NHS England plan to integrate physical and mental health could ease pressure on GPs

Plans to overhaul mental health services over the next five years will help 'relieve pressure on general practice' and see millions invested to integrate physical and mental health services, NHS England has said.

NHS: integration could ease pressure on GPs (Photo: iStock)
NHS: integration could ease pressure on GPs (Photo: iStock)

NHS England has set out its roadmap for achieving recommendations made in its Five Year Forward View for Mental Health to improve mental health care by 2020/21.

It has pledged an additional £1bn a year in funding to meet these aims, in addition to the cumulative £1.4bn already committed to CCGs for children, young people and perinatal care.

RCGP chairwoman Dr Maureen Baker warned that general practice must receive its share of the funding to help best meet patients’ needs.

Out of this funding, £72m will be invested to better integrate physical and mental health services.

This will include expanding psychological therapies in up to a third of all CCGs through building integrated improving access to psychological therapies (IAPT) services, where patients can receive treatment for both mental health and long-term physical health conditions.

A further £365m will be allocated to specialist perinatal mental health services over the next five years.

The funding will also help deliver physical health checks for people with severe mental illness (SMI), enabling CCGs to offer physical care interventions to cover 30% of people identified with SMI on GP registers in 2017/18 and 60% from the following year, it said.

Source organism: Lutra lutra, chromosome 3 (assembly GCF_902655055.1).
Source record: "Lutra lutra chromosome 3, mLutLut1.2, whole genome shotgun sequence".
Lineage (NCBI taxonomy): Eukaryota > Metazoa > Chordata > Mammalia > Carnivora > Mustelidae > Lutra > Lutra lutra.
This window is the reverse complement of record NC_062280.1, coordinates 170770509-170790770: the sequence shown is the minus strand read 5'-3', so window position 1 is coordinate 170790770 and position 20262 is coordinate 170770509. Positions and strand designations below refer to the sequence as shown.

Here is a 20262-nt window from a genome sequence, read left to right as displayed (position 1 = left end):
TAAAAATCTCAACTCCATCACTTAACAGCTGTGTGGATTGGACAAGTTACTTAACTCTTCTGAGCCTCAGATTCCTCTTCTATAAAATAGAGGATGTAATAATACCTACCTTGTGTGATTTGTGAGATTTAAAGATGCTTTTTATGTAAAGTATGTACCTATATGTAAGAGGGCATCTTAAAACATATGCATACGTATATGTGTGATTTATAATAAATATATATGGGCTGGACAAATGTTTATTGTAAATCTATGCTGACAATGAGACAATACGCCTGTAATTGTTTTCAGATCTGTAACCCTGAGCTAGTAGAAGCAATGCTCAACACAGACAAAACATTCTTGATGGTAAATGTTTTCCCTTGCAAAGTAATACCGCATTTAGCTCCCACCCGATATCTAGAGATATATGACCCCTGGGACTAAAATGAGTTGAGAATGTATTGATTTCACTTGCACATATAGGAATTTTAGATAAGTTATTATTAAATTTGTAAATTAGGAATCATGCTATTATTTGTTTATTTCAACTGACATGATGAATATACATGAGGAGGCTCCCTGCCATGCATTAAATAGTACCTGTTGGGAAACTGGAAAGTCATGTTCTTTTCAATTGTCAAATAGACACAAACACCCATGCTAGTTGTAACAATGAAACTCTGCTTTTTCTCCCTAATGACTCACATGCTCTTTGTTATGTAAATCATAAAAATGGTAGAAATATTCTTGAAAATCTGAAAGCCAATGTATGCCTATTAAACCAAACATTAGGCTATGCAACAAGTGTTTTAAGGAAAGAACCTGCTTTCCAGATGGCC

Mental health care

Overall, the plans aim to create an expansion in access to mental health care by 2020/21 sufficient to meet the needs of 35% of those with diagnosable mental health conditions.

NHS England said it expects that savings will also ‘accrue from individuals engaged in treatment requiring fewer GP consultations, hospital admissions and in-patient treatment in relation to common mental health problems’.

Dr Baker said: ‘It’s a priority for the college that mental health is given the same parity of esteem as physical health, and this money, and plans if implemented efficiently, announced by NHS England today are certainly a step in the right direction toward achieving this.

‘What is essential is that general practice is recognised. GPs and our teams are often the first port of call for patients with mental health problems, and it is vital we have access to the appropriate resources and services.

‘NHS England’s GP Forward View included a pledge to ensure every GP practice has access to mental health workers, who can deliver services and treatments that can really benefit our patients, and we would like to see this implemented as a matter of urgency.

‘The college will be holding NHS England to account on this, and the other pledges in the GP Forward View, to ensure that they are implemented in the best interests of general practice and our patients.’

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